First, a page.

# Filters and Ringing: Part 8

In this part, we’re going to do something a little weird.

We’ll start by making a minimum phase peaking filter that has Q of 2 and a gain of +6 dB. The response of that filter is shown in Figure 1.

Almost everything in the plots above should look familiar. The one weird thing is that I’ve left out the data in the time response before T = 0 ms. That’s because the future doesn’t matter, since we’re talking about a non-causal filter, right?

What if I (for some reason) wanted to make a filter that had a desired magnitude response, but a flat phase response? Let’s say that you’re allergic to phase shifts or you belong to an ancient religious cult that thinks that phase shifts are against the order of nature. How would we create that filter?

One way to do it is to create a filter that has the same magnitude response as the one above, but with an opposite phase response so that the two cancel each other. But, how do we create a filter with the opposite phase response?

One trick for doing this is to ignore what I said earlier. Remember when I was being pedantic about how filters advance signals in phase BUT NOT TIME? What if you were to ignore that for a brief moment? Could we use that ignorance to an advantage?

For example, what would happen if we took the time response shown above and reversed it? All of the component frequencies are still there, at all the same relative amplitudes. So the Magnitude Response won’t change. But what happens to the phase response? The answer is this:

Now we have a weird filter that can only have an output based on future inputs (therefore it’s non-causal, and therefore not minimum-phase), with the same magnitude response as the one shown in Figure 1. But check out that phase response. It’s the inverse of the first filter.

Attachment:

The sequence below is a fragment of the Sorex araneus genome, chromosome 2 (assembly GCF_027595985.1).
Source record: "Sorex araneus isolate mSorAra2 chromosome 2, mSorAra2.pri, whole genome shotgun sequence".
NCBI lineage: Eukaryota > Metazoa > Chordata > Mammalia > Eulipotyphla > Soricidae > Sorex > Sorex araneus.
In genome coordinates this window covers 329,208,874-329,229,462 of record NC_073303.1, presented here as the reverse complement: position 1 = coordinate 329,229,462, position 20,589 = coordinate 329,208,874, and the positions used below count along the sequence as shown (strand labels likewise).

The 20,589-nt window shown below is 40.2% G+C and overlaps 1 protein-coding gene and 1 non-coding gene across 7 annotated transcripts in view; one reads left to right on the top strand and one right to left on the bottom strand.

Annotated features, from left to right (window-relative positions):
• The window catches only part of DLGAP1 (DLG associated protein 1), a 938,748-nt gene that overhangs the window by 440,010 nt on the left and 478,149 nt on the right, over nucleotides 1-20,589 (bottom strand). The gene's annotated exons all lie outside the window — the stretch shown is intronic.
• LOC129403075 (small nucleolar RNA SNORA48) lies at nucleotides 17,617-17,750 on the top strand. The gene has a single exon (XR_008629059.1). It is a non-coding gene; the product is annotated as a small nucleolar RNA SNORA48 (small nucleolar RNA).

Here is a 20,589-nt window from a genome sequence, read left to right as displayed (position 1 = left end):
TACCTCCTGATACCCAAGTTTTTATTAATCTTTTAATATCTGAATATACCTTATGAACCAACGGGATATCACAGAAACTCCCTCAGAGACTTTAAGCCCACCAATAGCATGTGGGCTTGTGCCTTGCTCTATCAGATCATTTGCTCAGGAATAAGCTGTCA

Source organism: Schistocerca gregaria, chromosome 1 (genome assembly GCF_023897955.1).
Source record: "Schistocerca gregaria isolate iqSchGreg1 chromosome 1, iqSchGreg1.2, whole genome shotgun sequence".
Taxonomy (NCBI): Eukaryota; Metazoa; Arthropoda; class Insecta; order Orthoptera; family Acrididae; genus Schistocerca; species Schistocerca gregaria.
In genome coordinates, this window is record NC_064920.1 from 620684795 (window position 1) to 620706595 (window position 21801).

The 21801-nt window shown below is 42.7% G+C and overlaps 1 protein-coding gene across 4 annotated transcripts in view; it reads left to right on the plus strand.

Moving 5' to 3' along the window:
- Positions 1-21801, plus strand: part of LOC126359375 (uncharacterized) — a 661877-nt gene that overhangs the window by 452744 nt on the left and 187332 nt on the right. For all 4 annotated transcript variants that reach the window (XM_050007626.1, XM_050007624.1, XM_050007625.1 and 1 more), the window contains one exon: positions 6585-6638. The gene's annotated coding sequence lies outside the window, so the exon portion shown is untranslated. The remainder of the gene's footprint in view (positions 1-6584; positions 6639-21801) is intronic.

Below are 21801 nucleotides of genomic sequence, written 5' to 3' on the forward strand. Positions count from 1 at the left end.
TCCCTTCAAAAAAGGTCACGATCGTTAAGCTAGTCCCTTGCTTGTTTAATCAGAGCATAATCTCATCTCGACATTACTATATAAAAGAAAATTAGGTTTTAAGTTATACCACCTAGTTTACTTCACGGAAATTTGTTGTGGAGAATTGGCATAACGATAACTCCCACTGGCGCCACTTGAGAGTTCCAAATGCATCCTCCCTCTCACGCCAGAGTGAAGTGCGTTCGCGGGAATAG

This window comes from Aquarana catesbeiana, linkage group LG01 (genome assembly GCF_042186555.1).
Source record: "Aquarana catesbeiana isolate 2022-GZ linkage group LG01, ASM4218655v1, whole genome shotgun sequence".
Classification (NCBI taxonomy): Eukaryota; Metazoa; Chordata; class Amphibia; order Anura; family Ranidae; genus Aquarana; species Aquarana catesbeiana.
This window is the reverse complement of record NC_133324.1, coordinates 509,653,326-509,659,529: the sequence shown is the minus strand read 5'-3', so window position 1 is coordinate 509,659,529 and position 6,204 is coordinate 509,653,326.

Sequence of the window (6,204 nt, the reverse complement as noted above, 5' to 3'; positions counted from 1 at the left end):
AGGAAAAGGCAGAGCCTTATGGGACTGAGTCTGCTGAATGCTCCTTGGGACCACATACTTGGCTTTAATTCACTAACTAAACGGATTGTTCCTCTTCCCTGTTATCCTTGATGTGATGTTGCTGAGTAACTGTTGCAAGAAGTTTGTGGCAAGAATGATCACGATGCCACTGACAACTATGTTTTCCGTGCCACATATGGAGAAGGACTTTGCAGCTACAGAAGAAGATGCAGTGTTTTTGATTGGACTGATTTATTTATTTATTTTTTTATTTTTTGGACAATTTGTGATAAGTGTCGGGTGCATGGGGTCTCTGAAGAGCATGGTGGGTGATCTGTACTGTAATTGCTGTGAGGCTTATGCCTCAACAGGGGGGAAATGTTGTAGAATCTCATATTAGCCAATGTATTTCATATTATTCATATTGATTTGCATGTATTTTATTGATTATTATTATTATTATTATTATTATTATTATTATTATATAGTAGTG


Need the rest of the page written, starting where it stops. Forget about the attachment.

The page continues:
So reversing time has the effect of flipping the polarity of the phase (not the polarity of the signal!) without modifying the magnitude response. What would have been a 45º phase shift (earlier) becomes a -45º phase shift (later).

So, if I were (conceptually – not really…) to put these two filters in series, feeding the output of one into the input of the other then their total magnitude responses would add (so I’d get a 12 dB boost instead of a 6 dB boost at 1 kHz) and their phase responses would cancel each other out. The end result would look like this:

By now, you’ve probably figured out that what we’re looking at here is a linear phase filter, since can be used to change the magnitude response of a signal without mucking up its phase response.

The catch with this way of implementing a linear phase filter is that it has to see into the future. Of course, in real life this is difficult, but there is a trick you can use to fake it.

If you look at the impulse response plot in Figure 1, you can see that the peak in the response is at Time = 0 ms. As you get later, moving away from that moment in time, the signal is quieter and quieter until it dies away to (almost) nothing. The problem is that ‘almost nothing’ is not the same as ‘nothing’. In fact, if we’re being pedantic, the ringing keeps going forever, which is why it’s called a filter with an Infinite Impulse Response – an IIR filter.

This also means that the same is true for the filter in Figure 2, but the ringing extends infinitely backwards in time.

However, our resolution in measuring and storing the amplitude is not infinite – when the signal is quiet enough, we run out of resolution (‘ticks’ on the ruler) – and when the signal gets that quiet, it effectively becomes the same as nothing.

So, if we decide on the level where ‘almost nothing’ is the same as ‘nothing’ (this is more-or-less up to us if we’re the ones designing the filter), then we can look at the filter’s response and decide when that signal level is reached (both forwards and backwards in time).

For example, with the extremely limited resolution of the plots that I’ve made above, we can decide that ‘nothing’ is what’s left when you get ±10 ms from the impulse peak. Of course, the resolution of the pixels on that plot is not even close to the resolution of the audio signal, so ‘nothing’ on our plot and ‘nothing’ for the audio signal are two different things – but the concept is the same.